An alternative approach was championed by SiPix, a company E Ink eventually bought. In this approach, a single color and charge of particle was contained in a colored medium. When the particles are attracted to the front of a pixel, the user sees that color. When the particle is attracted to the rear of the pixel area, the user sees the color of the medium.

For both approaches, many devils were in the details. We’ll skip them.

Now, I have learned of another electrophoretic approach from a four-year-old University of British Columbia (UBC) spin-out called CLEARink. CLEARink uses a plate with micro-wells to hold the medium, much as SiPix did, rather than microspheres as E Ink does. (Those are two of the details we agreed to skip.) The single color and charge of particle (CLEARink calls its particles “ink”) are moved between a charged backplane and front plate when a field is applied. No surprises yet.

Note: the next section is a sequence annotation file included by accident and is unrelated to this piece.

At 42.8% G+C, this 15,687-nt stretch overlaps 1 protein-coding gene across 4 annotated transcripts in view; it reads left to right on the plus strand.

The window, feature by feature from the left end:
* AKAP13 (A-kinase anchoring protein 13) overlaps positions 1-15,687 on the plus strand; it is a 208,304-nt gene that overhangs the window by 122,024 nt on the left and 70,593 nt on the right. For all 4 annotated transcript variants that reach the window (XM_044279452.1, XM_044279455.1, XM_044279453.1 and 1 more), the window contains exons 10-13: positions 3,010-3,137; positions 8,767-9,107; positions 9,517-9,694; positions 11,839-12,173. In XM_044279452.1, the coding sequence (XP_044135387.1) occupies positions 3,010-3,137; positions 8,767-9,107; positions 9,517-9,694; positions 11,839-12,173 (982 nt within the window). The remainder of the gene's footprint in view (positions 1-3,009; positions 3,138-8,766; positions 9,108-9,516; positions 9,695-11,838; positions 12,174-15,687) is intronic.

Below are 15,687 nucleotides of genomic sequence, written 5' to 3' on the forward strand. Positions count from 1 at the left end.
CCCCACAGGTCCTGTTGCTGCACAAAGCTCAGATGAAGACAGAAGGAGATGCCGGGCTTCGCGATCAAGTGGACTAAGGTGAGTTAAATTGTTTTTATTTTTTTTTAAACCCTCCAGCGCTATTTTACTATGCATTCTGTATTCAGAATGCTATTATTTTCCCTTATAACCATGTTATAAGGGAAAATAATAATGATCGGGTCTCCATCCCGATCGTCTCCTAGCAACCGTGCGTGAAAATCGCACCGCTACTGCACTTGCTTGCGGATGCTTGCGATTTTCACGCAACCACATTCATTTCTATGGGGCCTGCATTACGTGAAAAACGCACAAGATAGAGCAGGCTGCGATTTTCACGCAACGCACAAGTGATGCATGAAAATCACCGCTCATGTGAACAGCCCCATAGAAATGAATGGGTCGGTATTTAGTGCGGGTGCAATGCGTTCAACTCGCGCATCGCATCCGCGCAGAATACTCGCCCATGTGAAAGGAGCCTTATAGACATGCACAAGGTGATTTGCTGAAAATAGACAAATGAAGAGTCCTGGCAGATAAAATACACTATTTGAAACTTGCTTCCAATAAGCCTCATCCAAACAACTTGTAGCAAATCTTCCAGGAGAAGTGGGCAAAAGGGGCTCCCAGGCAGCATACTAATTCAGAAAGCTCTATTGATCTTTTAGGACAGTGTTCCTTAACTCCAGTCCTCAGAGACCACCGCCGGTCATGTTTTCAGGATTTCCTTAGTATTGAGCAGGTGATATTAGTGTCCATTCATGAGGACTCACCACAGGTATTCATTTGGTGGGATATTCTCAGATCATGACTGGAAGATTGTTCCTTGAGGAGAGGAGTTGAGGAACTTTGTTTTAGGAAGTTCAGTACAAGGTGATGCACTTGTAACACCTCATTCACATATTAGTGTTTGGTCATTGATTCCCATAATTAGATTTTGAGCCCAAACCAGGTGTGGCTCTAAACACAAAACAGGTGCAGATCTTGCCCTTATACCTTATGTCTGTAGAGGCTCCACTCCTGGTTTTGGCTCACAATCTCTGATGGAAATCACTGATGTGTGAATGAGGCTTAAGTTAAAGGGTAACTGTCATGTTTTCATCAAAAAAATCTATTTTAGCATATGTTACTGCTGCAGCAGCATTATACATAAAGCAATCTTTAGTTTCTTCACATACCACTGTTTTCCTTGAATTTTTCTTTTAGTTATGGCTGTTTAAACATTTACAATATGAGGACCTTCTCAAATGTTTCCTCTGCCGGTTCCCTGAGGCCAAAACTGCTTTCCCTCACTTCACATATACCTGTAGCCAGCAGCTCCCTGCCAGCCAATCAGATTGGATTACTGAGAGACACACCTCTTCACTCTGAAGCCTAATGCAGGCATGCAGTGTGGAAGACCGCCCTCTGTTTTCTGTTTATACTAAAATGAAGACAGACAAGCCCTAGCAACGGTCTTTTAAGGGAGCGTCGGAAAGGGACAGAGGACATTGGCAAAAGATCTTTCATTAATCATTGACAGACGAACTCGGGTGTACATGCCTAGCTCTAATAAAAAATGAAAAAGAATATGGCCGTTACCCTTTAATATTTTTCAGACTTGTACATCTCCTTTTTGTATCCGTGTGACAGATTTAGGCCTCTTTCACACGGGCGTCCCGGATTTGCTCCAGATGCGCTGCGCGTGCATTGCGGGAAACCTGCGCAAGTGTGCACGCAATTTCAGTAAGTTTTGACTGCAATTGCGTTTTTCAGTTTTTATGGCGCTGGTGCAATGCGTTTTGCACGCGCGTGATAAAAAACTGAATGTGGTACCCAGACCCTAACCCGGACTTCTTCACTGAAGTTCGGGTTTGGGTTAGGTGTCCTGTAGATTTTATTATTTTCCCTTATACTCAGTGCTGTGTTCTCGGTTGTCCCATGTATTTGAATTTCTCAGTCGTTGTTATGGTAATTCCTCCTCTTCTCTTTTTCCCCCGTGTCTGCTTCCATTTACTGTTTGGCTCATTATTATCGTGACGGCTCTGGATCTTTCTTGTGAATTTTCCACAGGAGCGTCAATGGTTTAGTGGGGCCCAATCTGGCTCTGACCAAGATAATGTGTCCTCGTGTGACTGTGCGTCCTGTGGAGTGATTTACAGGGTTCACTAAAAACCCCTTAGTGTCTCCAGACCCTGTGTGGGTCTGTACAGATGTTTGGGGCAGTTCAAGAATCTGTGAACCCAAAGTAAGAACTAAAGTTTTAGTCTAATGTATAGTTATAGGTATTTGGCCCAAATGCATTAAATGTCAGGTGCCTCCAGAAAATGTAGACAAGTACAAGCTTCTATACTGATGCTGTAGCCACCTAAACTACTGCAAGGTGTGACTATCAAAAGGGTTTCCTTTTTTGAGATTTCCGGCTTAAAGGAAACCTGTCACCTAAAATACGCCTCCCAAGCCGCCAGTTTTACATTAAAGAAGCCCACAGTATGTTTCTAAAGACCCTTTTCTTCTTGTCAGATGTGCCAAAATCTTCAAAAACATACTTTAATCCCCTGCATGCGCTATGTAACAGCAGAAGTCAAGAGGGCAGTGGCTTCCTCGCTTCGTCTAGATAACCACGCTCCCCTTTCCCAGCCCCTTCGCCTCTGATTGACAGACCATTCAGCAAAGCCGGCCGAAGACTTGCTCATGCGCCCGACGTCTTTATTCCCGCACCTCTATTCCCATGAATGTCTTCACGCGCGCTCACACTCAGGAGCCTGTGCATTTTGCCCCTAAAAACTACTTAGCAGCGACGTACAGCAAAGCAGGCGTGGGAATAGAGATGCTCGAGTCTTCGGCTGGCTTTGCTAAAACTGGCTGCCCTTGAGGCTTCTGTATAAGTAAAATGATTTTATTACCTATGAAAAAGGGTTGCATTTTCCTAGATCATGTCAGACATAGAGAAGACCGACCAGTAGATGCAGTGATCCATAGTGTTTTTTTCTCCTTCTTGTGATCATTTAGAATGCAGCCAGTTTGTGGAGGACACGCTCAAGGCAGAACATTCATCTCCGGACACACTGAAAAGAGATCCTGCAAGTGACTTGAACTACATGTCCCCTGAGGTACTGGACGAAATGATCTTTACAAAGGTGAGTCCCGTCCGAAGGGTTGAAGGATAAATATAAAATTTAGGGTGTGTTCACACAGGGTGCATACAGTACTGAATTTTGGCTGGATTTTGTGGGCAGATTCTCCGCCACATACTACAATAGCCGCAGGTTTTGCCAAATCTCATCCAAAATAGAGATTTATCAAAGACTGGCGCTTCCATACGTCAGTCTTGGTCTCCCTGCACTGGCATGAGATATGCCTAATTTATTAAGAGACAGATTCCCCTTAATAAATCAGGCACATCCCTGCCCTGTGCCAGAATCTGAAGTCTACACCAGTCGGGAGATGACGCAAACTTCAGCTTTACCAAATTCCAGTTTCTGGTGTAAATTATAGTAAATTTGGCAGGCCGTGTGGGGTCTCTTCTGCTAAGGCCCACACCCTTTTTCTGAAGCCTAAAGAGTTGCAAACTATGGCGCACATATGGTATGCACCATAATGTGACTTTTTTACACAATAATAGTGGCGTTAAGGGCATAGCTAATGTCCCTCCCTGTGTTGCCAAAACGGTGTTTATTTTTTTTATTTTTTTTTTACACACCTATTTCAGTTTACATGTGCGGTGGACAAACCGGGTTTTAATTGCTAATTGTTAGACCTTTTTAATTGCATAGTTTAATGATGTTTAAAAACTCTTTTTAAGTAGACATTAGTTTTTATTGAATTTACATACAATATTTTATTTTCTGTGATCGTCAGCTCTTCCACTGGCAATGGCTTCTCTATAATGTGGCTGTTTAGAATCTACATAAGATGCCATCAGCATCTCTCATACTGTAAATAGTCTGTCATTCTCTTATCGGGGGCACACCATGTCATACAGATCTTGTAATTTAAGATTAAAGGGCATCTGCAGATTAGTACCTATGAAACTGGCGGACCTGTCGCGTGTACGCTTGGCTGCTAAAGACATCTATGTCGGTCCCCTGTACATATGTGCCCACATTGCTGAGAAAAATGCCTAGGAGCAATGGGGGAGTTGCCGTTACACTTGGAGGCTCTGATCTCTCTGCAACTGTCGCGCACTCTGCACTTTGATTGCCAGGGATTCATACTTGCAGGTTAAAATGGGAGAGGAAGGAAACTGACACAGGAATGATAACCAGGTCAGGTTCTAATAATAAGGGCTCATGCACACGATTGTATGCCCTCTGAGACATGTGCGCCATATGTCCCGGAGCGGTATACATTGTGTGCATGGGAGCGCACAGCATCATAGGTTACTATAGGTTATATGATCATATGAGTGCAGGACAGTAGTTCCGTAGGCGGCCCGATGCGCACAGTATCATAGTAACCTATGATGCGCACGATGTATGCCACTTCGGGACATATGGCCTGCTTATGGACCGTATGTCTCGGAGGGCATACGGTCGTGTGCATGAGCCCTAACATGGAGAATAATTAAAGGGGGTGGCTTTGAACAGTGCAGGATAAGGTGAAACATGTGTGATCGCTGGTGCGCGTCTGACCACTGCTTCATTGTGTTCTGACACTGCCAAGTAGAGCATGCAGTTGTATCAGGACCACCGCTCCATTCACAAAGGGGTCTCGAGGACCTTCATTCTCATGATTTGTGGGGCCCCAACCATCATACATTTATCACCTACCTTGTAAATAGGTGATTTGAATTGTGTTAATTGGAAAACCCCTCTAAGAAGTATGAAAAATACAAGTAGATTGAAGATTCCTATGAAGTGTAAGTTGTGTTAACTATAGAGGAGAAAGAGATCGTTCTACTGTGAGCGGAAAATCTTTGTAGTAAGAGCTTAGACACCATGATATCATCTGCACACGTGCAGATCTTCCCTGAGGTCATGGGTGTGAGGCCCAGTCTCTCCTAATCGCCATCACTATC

The front plate is a film with hemispherical reflectors on its bottom face that operate via total internal reflection (TIR). When the ink is attracted to a pixel area on the reflector film, it frustrates the TIR and the pixel is black (or whatever color the ink is). Otherwise the pixel is white (or whatever color the ambient light is). Significantly, an ink particle only needs to be moved by half a micron to switch between TIR and frustrated TIR, which allows 30Hz operation at low power, according to a paper delivered by Merck at SID Display Week 2015 (Paper 23.1). Merck is producing the ink and medium for CLEARink.